The DC-10 had two engine options and introduced longer-range variants a few years after entering service; these allowed it to distinguish itself from its main competitor, the L-1011. Further models and derivatives of the DC-10 have been considered; perhaps the most radical of these being an unpursued twin-engined model akin to the Airbus A300.[30][31] However, following a spate of fatal accidents, particularly the American Airlines Flight 191 crash (the deadliest aviation accident in US history) orders for the DC-10 had nosedived by 1980, the type having garnered a poor reputation that was widespread amongst the traveling public as well as prospective operators.[2][32] Competitive pressure had also played a role, Boeing in particular had developed the 747SP variant specifically to better compete with the DC-10 and L-1011.[33]

In December 1988, the 446th and final DC-10 rolled off the Long Beach, California Products Division production line and was delivered to Nigeria Airways in July 1989.[34][35] The production run had exceeded the 1971 estimate of 438 deliveries needed to break even on the program;[36] however, according to Fielder, the DC-10 had not reached the breakeven point by the end of production.[11] As the final DC-10s were delivered, McDonnell Douglas started production of its successor, the MD-11, which was essentially a stretched derivative of the DC-10-30.[37][38]

In the late 1980s, international travel was on the rise thanks to lower oil prices and more economic freedom, leading to a surge in demand for widebody airliners. However, the Boeing 747-400, MD-11, Airbus A330/A340, and soon-to-be-built Boeing 777 were all behind schedule and couldn't fully meet the demand for widebody airliners. Production of first-generation widebodies like the Boeing 747-100/200/300, L-1011, and DC-10 had already stopped, so the value of used DC-10-30s almost doubled, rising from less than $20 million to almost $40 million.[39]

Design

The DC-10 has a three-crew cockpit including a flight engineer.

The McDonnell Douglas DC-10 is a low-wing wide-body aircraft. It is sized to conduct medium to long-range flights, offering similar endurance to the larger Boeing 747 yet being able to use shorter runways and thus access airports that it could not.[40] Dependent upon configuration, the main cabin can accommodate between 250 and 380 passengers across its main deck. The fuselage is split into two levels, the upper deck is the only one where passenger seating would be present as the smaller lower level is typically used for storage for baggage and food preparation; elevators are usually present to carry people and carts between the two levels.[41][40] As originally designed, the floor of the main cabin was not strong enough to withstand full pressure differential,[42] yet key control lines are routed through this floor, an approach that proved to be a key vulnerability.[20]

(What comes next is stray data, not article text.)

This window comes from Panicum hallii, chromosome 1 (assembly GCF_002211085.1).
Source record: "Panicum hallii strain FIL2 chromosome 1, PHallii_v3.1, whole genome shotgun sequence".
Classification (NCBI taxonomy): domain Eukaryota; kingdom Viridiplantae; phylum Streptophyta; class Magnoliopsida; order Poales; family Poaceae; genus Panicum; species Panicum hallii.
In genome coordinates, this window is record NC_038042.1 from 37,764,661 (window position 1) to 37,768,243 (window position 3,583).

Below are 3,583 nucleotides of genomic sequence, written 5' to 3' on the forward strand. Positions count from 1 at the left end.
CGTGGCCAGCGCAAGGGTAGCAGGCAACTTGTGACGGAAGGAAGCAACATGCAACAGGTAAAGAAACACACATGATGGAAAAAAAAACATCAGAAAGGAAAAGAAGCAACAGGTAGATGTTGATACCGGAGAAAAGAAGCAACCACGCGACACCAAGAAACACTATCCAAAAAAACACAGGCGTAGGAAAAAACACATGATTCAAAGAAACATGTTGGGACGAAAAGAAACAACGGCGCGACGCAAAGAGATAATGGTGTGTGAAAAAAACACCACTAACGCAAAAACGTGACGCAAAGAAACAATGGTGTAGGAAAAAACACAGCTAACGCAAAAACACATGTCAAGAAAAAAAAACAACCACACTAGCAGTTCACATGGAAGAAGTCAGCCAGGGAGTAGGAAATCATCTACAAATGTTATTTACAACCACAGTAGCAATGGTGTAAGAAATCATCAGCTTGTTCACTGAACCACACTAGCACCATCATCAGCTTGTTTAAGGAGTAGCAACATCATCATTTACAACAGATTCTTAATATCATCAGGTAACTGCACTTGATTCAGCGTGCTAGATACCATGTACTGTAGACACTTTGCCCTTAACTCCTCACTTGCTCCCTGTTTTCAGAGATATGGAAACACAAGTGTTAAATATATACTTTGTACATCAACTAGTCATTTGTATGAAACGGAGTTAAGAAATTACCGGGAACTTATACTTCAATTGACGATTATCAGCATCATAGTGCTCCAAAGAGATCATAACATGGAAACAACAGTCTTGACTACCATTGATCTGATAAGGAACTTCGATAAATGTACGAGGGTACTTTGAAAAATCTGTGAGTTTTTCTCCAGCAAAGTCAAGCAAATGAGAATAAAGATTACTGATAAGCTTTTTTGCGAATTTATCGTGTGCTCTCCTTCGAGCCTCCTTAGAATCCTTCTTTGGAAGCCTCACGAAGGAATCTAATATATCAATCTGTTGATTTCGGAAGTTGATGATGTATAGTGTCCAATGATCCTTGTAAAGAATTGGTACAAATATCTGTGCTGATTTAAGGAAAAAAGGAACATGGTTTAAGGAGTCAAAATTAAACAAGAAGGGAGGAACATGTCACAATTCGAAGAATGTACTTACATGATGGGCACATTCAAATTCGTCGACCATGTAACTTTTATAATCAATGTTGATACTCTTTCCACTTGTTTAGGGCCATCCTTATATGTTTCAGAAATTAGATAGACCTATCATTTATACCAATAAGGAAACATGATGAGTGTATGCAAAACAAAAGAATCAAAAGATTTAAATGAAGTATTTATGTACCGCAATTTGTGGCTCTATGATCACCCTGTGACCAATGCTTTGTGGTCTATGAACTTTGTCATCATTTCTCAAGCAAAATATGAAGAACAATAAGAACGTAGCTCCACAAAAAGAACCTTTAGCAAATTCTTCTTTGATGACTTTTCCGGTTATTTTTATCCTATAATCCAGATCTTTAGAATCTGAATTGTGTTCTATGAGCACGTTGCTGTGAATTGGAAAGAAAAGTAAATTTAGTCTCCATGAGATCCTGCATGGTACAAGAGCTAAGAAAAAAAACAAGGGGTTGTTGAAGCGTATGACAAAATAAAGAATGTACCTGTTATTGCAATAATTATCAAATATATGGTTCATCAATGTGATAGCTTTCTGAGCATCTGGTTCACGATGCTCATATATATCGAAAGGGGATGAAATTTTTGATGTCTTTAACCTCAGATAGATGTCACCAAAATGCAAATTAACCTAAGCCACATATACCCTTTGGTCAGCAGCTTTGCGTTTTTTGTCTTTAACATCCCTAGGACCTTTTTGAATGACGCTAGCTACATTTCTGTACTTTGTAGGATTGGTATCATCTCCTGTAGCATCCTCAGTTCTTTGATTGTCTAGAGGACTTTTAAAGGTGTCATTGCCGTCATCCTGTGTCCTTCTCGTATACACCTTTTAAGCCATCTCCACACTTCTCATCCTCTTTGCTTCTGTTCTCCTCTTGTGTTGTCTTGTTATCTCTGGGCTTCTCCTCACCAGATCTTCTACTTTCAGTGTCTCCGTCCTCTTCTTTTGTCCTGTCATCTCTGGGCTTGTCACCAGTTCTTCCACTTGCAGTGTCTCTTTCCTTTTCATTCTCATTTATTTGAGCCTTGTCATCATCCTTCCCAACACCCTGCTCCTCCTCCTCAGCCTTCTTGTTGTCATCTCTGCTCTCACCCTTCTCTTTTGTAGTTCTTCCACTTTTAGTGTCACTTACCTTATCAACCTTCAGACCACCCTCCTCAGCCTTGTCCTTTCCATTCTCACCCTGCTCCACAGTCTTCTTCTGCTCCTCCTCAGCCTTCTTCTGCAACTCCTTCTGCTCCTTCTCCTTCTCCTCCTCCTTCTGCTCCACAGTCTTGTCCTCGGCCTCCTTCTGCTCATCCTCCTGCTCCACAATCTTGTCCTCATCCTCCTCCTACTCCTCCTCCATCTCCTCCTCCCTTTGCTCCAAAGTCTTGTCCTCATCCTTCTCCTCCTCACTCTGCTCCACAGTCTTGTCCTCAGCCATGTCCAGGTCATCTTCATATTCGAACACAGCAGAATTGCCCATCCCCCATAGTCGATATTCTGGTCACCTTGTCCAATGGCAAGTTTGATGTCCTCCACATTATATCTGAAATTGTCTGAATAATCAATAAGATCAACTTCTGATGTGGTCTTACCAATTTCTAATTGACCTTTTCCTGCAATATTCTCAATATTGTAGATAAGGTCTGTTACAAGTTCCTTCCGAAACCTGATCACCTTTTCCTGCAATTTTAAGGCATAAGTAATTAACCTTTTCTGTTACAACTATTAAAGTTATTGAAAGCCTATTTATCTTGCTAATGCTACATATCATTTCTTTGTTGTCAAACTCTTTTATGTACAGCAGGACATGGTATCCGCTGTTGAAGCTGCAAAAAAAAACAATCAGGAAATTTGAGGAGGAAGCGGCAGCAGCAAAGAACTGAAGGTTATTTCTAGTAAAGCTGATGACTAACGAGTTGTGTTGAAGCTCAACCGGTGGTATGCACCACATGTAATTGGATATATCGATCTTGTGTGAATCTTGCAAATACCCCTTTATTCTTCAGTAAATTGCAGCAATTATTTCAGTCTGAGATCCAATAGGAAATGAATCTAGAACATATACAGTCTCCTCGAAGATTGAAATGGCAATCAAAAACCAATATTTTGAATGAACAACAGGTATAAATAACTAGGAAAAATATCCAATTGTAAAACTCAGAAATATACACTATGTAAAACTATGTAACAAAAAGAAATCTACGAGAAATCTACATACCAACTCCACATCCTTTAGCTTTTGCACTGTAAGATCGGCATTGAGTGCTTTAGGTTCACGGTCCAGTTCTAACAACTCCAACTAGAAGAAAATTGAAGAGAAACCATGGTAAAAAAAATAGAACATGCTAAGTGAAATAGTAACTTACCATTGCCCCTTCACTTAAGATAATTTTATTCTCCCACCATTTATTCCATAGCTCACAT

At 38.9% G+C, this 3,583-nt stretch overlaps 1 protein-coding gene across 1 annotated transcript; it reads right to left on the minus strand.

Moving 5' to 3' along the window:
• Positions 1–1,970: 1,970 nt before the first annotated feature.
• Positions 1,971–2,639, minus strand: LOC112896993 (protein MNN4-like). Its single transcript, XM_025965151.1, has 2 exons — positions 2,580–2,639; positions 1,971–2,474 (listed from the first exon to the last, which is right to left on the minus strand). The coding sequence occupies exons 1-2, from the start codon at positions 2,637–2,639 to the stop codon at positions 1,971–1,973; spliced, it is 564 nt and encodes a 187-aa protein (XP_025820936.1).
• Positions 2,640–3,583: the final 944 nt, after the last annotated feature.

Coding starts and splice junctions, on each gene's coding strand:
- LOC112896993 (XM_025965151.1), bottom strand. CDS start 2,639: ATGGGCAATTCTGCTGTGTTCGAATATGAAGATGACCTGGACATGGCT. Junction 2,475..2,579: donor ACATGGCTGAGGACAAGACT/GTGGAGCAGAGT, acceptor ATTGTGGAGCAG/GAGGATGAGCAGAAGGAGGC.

The DC-10 is a trijet, being powered by three turbofan engines. Two of these engines are mounted on pylons that attach to the bottom of the wings, while the third engine is encased in a protective banjo-shaped structure that is mounted on the top of the rear fuselage.[40] In comparison to the first generation of jetliners, these engines generated less noise and were usually smoke-free.[43] The engines are equipped with thrust reversers which reduce the distance required when landing.[44] Despite being considerably larger, the landing speed of the DC-10 was comparable to that of the contemporary Boeing 727.[45]

The primary flight controls of the DC-10 consist of inboard and outboard ailerons, two-section elevators, and a two-section rudder; the secondary flight controls comprise leading edge slats, spoilers, and a dual-rate movable horizontal stabilizer.[46] The vertical stabilizer with the rudder is mounted on top of the tail engine banjo while the horizontal stabilizer with its four-segment elevator is attached to the sides of the rear fuselage conventionally. The DC-10 is equipped with retractable tricycle landing gear. To enable higher gross weights, the later –30 and –40 series have an additional two-wheel main landing gear, which retracts into the center of the fuselage.[47]